MADRID (EFE) – A team of British scientists has confirmed that a simple blood test can improve the early detection of lung cancer, which is currently complicated.
Specifically, Researchers from the Toxicology Department of the Medical Research Council – related to the University of Cambridge – demonstrated in mouse experiments how, with a blood test, the levels of DNA circulating that tumor cells are released as they grow and multiply.
The description of these findings is published in the journal Patterns and mechanisms of diseases, in an article where her authors point out this this blood test can predict the presence of tumors in the lungs before they become malignant, a press release said Medical Research Council (MRC).
Lung cancer is the leading cause of global cancer death, partly because of the difficulty of detecting the disease at an early stage.
By the time this type of cancer is diagnosed, it often spreads to other parts of the body, making it much more difficult to treat, so a better diagnosis at an earlier stage is key to gaining. of the disease, do not forget the note.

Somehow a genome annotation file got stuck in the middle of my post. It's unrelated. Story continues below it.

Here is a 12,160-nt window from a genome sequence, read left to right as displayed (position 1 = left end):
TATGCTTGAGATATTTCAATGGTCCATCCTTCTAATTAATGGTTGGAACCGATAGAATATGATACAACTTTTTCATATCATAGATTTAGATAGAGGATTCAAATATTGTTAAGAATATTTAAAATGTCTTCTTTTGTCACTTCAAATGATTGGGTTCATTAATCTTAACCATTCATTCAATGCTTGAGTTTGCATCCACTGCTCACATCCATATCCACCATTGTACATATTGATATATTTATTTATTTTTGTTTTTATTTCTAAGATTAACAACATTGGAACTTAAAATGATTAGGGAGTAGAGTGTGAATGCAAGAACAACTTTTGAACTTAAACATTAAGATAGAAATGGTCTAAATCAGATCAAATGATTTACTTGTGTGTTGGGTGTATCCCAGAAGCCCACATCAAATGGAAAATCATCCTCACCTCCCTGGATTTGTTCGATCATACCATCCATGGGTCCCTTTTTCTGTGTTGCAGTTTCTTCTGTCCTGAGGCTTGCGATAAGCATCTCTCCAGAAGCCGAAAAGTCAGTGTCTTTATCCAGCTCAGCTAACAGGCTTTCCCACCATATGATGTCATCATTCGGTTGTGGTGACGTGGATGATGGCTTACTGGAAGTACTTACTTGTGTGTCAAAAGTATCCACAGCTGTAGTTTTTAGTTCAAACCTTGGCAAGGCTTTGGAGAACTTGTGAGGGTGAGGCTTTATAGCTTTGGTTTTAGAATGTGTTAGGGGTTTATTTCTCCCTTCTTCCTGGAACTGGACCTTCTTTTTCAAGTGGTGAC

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Scientists from MRC, along with researchers from. t University of Leicester, they used mice with a gene mutation called KRAS.
So, to determine if circulating DNA fragments of tumor cells in the blood can be used to detect tumors before they become malignant, they have taken blood samples that are combined with CT scanners to monitor development of small pre-cancerous tumors.
The team of scientists found that mice that developed lung cancers had higher levels of circulating DNA than healthy mice.
They also saw that the levels of DNA released from cancerous tumors in the blood of the mice correlated with the size of the tumors seen in the scan.
Researchers have found that in later stages of tumor development, where tumors are still precancerous, KRAS mutation can still be detected in circulating DNA.
"This observation is exciting because it suggests that tumor-causing mutations can be detected in circulating DNA of early-stage cancer patients or pre-cancerous tumors.", resume Miguel Martins, program leader in 2007 MRC's toxicology department and lead author of the study.
The authors point out that the next step will be to perform similar precancerous lesion studies in other tissues: this will give a better idea of whether circulating DNA has a potential for early detection of cancer in patients.